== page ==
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Pandemic spurs move to increased patient centricity: Is it here to stay?

30th May 2022

The rapid changes that COVID-19 necessitated have accelerated both the democratisation and decentralisation of health, while bringing patient centricity to the fore, say expert speakers at the EIT Health Summit 2022. But how European healthcare systems can further implement patient centricity, through methodologies such as value-based healthcare, is still to be shaped.  

Last week, hundreds gathered for the EIT Health Summit 2022, held at the Karolinska Institutet in Stockholm, Sweden. Over the course of a packed and diverse two-day agenda, the world’s leading voices in European healthcare envisioned a framework for transformation in the wake of the pandemic.

Torie Robinson, CEO of Epilepsy Sparks, who lives with epilepsy herself, gave a rousing keynote on the need for health equity and how the patient’s voice can help us reimagine health systems to achieve this. She noted that electronic healthcare records can be both useful and empowering for people living with epilepsy and other chronic conditions: “Knowing that I can access my personal data easily is good for both my mental and neurological health”.

Torie also emphasised the importance of remote appointments: “Remote appointments are less stressful and energy-consuming for many patients.” Telehealth was an area in which healthcare was forced to evolve rapidly during the pandemic, with the adoption of remote appointments and remote monitoring becoming common place. This evolution is something speakers throughout this year’s Summit agreed was here to stay, a sentiment the audience echoed too. One speaker noted that we should go so far as to drop the “e” in eHealth, because it is the new normal.

Throughout the course of the event, attended by over 500 key players from Europe’s healthcare ecosystem, we asked the audience questions to get a snapshot of their views on the hottest topics facing our industry. When asked how they viewed telehealth, the audience voted it as both “necessary” and “cost-effective”.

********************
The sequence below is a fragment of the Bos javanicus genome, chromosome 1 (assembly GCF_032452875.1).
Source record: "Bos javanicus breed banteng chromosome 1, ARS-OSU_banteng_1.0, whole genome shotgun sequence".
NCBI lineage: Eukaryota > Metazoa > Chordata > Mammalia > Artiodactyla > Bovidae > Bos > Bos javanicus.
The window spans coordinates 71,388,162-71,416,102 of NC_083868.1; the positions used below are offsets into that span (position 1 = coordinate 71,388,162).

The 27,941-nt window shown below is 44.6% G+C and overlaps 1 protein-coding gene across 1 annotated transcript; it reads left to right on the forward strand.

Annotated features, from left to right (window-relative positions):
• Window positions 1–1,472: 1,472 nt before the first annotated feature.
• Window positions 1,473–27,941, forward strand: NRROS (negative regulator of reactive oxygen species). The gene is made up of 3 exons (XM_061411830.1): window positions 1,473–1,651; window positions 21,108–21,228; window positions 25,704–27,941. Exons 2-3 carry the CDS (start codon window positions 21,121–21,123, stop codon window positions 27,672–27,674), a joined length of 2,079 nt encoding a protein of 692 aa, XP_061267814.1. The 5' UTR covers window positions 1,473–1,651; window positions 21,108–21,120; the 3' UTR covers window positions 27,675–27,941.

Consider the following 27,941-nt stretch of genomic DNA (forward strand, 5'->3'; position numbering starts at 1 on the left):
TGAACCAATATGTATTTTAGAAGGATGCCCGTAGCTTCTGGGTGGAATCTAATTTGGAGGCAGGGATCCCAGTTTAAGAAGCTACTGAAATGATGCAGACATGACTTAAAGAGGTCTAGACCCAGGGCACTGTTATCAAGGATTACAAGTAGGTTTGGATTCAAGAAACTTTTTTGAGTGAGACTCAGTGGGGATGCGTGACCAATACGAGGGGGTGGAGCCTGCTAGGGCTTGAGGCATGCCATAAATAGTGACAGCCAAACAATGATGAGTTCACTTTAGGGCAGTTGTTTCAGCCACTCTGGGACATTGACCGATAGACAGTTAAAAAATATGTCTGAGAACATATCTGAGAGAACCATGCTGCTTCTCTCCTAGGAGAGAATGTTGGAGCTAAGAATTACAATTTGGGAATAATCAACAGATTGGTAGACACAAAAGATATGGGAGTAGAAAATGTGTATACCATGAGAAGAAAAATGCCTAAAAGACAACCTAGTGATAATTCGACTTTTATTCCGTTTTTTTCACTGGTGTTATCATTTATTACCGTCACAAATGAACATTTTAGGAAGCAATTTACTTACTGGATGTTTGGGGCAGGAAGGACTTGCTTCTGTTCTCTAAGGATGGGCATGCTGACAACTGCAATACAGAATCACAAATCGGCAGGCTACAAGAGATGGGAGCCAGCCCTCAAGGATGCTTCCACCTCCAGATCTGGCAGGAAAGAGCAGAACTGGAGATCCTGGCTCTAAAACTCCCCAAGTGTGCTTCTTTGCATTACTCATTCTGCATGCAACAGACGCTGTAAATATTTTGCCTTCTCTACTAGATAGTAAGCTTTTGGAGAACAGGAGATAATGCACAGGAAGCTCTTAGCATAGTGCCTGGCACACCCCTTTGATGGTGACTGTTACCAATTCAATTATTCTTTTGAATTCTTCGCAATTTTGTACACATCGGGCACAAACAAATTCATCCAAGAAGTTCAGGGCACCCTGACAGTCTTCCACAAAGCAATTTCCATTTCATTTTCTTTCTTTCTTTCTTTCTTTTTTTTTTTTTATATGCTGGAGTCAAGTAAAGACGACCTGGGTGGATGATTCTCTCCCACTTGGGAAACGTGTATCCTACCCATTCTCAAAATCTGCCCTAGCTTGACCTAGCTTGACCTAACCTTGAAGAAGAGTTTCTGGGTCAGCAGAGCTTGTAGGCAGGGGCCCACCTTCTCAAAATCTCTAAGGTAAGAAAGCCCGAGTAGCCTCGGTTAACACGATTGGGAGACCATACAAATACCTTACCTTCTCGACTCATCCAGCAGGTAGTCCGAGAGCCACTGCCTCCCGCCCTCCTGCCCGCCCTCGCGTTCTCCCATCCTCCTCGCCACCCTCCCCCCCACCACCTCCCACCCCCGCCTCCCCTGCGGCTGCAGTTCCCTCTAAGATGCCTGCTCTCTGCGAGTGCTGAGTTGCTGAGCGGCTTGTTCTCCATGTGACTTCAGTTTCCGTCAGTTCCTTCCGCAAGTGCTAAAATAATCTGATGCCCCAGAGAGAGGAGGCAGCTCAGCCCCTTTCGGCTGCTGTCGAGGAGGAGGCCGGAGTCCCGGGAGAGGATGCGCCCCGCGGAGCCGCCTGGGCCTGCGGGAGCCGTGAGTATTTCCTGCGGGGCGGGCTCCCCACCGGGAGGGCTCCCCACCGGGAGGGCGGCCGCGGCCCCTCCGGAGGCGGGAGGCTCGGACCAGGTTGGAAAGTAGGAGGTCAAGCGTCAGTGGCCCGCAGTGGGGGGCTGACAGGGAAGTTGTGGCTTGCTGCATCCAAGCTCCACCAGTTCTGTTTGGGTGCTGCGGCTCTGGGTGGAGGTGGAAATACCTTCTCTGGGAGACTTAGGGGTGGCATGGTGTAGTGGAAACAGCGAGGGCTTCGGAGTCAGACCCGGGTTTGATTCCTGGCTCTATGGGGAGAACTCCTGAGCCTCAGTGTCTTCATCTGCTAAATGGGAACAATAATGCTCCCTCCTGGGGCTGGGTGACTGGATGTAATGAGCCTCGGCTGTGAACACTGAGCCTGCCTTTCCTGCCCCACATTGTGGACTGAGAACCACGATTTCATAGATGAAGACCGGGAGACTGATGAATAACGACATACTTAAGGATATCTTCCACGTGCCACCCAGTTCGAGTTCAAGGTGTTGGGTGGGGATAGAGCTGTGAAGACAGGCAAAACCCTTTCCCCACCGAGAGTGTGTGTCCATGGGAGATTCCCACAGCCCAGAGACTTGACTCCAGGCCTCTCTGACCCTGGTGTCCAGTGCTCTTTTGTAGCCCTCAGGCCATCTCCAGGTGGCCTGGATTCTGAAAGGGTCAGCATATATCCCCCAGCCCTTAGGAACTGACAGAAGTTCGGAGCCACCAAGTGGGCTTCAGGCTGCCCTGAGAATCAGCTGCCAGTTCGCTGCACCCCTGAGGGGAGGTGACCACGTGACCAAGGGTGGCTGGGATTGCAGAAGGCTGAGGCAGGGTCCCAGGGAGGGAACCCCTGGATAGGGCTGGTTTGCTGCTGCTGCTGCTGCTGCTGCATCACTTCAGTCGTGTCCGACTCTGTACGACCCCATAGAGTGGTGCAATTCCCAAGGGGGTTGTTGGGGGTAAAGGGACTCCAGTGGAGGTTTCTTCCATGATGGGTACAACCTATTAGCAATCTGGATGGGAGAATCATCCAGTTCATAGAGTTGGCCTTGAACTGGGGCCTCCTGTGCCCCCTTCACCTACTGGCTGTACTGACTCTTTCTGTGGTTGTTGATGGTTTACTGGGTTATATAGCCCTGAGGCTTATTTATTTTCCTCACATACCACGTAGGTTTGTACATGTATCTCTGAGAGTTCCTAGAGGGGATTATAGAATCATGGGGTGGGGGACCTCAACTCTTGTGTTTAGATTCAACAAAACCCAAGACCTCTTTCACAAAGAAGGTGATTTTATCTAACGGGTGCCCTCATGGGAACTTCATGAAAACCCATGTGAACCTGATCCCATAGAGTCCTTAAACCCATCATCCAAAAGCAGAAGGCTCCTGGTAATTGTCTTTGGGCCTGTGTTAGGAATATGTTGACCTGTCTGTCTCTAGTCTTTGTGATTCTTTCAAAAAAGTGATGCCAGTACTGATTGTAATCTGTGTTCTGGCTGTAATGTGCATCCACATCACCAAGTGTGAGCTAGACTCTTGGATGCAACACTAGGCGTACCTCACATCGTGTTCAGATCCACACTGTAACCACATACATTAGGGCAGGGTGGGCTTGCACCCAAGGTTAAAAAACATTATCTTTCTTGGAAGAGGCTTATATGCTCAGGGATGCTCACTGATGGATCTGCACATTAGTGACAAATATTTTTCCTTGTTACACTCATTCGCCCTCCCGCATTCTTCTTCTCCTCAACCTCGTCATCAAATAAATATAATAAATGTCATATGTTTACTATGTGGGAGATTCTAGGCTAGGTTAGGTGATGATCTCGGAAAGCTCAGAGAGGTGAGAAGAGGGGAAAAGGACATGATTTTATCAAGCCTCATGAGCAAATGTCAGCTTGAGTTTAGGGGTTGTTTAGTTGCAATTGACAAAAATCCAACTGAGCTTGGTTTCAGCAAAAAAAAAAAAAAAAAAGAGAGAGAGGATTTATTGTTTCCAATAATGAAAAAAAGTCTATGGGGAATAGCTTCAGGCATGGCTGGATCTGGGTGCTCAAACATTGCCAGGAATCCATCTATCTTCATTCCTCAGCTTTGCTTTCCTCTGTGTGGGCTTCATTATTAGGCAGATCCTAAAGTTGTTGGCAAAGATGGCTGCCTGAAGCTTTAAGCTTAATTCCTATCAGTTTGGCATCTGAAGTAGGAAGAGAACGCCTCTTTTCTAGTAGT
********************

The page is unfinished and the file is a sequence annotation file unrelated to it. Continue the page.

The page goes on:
Like all areas of healthcare innovation, the success of eHealth innovation requires a deep understanding of human behaviour, something with Claudia Pagliari, Director of Global eHealth at the University of Edinburgh, noted during the ‘Next generation health and human-centred innovation’ plenary session. She gave the example of fears around privacy inhibiting the uptake of digital health apps – one of the many aspects of human behaviour that is essential to understand as eHealth evolves.

In addition to driving improvements in eHealth, the pandemic sped up the decentralisation of clinical trials, opening the door to more diversity and representation. This much-needed shift, which has the potential to make medicine more democratic, is something which speaker Emily Jordan, Co-founder and COO of Ancora.ai, emphasised during the ‘Life sciences in transition’ session. Emily said: “The pandemic put unprecedented pressure on clinical trials, leading to innovation. I’m especially excited about how these innovations can improve trial diversity and the democratisation of medicine.”

While it seems that the European healthcare industry, as represented by our attendees, is driven to improve patient outcomes and that it embraces patient centricity as part of this push, there is still discussion to be had on how we get to where we’re going, as we recover from COVID-19.

Together we celebrated the transformation that has taken place over the course of the pandemic and heralded the ways in which this will help us enable people in Europe to live longer, healthier lives. But we also raised questions that are yet to be answered. For example, exactly what role do concepts like value-based healthcare have to play in helping us to strengthen healthcare systems as a collective?

As the Summit drew to a close, we asked the audience: “Should health providers – hospitals and physicians – be paid based on patient health outcomes?”. Interestingly, this polarised our audience, with 55% saying that yes, pay should be based on patient outcomes, while 45% disagreed.

While this is just a small sample of views, which may not be representative of the stance of our industry as a whole, this audience poll suggests there could be a way to go before value-based healthcare and remuneration based on patient outcomes becomes the accepted model. This highlights the need for thought-leadership and practical resources to envision how value-based healthcare can be implemented in a meaningful way.

But perhaps too, more discussions need to take place on what the optimum outcome of that transformation looks like. Is pay based on patient health outcomes something which is ultimately desirable? Would this help unite the system towards delivering results that are truly better for patients?

We look forward to continuing to provide a forum for such debates as we bring together the brightest minds from the worlds of business, research, education, and healthcare delivery through our work, and look to answer some of the biggest health challenges facing Europe.

Are you interested in the role of the patient in healthcare innovation? Find out about our Patient Innovation Bootcamp.

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